First time using a drill press, burning and stalling

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Forum topic by Bcemail posted 11-29-2020 08:32 PM 288 views 0 times favorited 4 replies Add to Favorites Watch
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48 posts in 1477 days

11-29-2020 08:32 PM

I’m working on candlestick holders for my wife and I got a drill press to make the project easier. I got a cheapo drill press (HF) and some mid-priced forstner bits (Rockler). I was making the holes in the end grain of cherry blocks, 25 total, 7/8” diameter and about 3/4” deep. I had plenty of burning wood as I was drilling and often the bit would freeze. For the burning, I lowered the speed as I read that would help, and tried to move the bit quicker, but still couldn’t prevent it.

For the stalling, I opened up the top, and it wasn’t the pully slipping, the spindles were stopping. I’m assuming this is just down to lack of power?

At first, I also forgot to quench my bit, so that was getting pretty hot. It got that blue rainbow look to it, so I think that means I may have screwed up the metal, but it kept cutting and I started quenching it after each hole.

Was there something I could have done to make the work better? In the end, I did make all the holes and they were straight and lined up nicely, so much better than trying to go with a hand drill. Just hope I didn’t damage the press or the bit, but they made it through OK.


4 replies so far

View therealSteveN's profile


6972 posts in 1543 days

#1 posted 11-29-2020 09:32 PM

I can’t remember all the ranges, and feed speeds, and whatnot when using a drill press, so I keep this in a plastic sleeve, that hangs on the back of my drill press, so it’s always handy for reference.

Cherry is a SOFT Hardwood, with a Janka of just 950, compared to White Oak at 1335, and Poplar, even softer at just 500. Many of the spruce, fir, and pines are in the range of Poplar.

Plus crap drill bits give crap results. It hurts at first getting over the price, but every time you drill with a Fisch bit, you will congratulate yourself for being so smart. BUT, also check the drill. Is it possible the drive belt is slipping?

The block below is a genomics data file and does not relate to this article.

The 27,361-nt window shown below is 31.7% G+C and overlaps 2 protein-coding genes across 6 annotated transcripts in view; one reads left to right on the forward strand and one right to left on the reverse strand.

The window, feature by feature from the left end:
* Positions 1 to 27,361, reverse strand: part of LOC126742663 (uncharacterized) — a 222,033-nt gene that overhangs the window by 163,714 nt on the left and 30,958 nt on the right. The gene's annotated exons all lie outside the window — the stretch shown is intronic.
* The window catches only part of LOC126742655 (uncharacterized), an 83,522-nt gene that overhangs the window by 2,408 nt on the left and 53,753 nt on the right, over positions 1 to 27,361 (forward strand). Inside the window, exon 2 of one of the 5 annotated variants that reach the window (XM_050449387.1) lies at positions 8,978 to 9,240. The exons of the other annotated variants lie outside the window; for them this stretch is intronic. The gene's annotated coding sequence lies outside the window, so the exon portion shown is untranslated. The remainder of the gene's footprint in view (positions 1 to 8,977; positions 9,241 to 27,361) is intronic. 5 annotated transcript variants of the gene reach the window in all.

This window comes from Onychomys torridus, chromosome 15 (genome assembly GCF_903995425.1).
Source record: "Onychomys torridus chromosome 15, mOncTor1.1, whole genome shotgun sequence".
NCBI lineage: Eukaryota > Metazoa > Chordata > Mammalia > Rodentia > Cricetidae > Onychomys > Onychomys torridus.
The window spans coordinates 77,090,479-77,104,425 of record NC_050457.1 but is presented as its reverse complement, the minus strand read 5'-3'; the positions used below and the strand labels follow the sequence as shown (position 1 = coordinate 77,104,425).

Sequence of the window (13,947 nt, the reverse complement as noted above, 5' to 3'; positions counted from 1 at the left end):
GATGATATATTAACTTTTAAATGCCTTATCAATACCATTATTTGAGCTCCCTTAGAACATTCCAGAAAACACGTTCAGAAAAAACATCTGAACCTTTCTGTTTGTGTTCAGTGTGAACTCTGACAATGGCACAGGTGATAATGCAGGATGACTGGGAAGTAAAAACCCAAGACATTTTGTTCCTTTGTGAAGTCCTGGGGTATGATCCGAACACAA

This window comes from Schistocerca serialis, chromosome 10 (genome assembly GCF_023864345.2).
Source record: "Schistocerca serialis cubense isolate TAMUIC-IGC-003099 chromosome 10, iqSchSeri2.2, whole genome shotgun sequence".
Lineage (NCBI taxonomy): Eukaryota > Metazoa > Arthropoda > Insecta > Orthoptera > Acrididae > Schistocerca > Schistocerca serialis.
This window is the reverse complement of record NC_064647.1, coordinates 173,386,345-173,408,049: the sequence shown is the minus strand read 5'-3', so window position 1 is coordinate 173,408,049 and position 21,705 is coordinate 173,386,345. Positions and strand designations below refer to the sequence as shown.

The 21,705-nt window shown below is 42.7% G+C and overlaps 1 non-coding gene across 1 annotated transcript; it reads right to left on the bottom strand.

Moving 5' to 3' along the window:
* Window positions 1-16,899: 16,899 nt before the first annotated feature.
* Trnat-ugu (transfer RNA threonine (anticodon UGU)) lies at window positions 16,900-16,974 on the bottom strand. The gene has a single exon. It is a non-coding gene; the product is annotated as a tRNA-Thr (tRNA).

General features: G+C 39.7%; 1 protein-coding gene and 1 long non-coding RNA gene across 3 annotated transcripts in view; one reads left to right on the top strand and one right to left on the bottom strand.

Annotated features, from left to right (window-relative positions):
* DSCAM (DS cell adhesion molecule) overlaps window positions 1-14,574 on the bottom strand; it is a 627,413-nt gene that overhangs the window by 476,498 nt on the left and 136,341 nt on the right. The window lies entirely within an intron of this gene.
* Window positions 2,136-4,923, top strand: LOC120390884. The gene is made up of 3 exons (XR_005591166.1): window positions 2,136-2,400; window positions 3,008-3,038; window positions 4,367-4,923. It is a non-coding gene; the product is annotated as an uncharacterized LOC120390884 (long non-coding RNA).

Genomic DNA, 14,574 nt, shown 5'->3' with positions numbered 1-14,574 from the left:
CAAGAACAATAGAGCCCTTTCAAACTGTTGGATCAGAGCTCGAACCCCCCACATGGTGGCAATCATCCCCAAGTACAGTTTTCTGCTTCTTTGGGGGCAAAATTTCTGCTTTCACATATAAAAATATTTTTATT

I do know cutting too slowly, and or with a dull blade on a table saw, Cherry is a prime species to burn. Correct feed rate, and a sharp blade, and you cut Cherry slick as can be.

-- Think safe, be safe

View Madmark2's profile


2056 posts in 1557 days

#2 posted 11-29-2020 10:32 PM

Peck at the joint instead of drilling in one go. Raise the bit and blow the edge clean and cool after each drill peck. Use a carbide forstner instead of HSS. The spindle stopping indicates you’re over feeding.

What do you mean that you “quench” your bits? Umm, that doesn’t sound right. Quench implies liquid. That is not good for your bits. Use air to remove chips and cool the bit. Back off on drill & clear chips oftenbefore smoke appears.

Make sure the belt tension is tight.

Bit diameter and speed have an inverse relationship. Smaller bits / harder material = faster speeds, bigger / softer = slower.

On a cheap drill press you’ll not to be able to drill 3” dia. on the slowest speed.

So the biggest bit is slowest and the chuck size (usually 1/2”) or smaller is fastest. Adjust speeds accordingly.

Not perfect but close enough for most work.
For hardwoods go up a speed (faster)
For soft softwood go down a speed (slower)

  • 1/2” & under – fastest (5)
  • 1” – medium fast (4)
  • 1-1/2” – medium (3)
  • 2” – medium slow (2)
  • 2-1/2” & over – slowest (1)

-- The hump with the stump and the pump!

View woodbutcherbynight's profile (online now)


7239 posts in 3378 days

#3 posted 11-29-2020 11:19 PM

For sure get a better bit, carbide would be best. Feed rate and clearing the debris are also important. Doing 25 holes with a so so drill press and a so so bit, usually does not work out well. That is more production work. Once that bit got blue, it is over. Sure it may nibble and such but cutting it is not.

For serious work like this I would break out the best bits I own. Other work for pine and poplar, mid range bits will do the trick.

-- Live to tell the stories, they sound better that way.

View bondogaposis's profile


5929 posts in 3320 days

#4 posted 11-30-2020 12:51 AM

Forstner bits don’t clear chips very well. You have to raise the bit frequently to clear the chips then take another bite.

-- Bondo Gaposis

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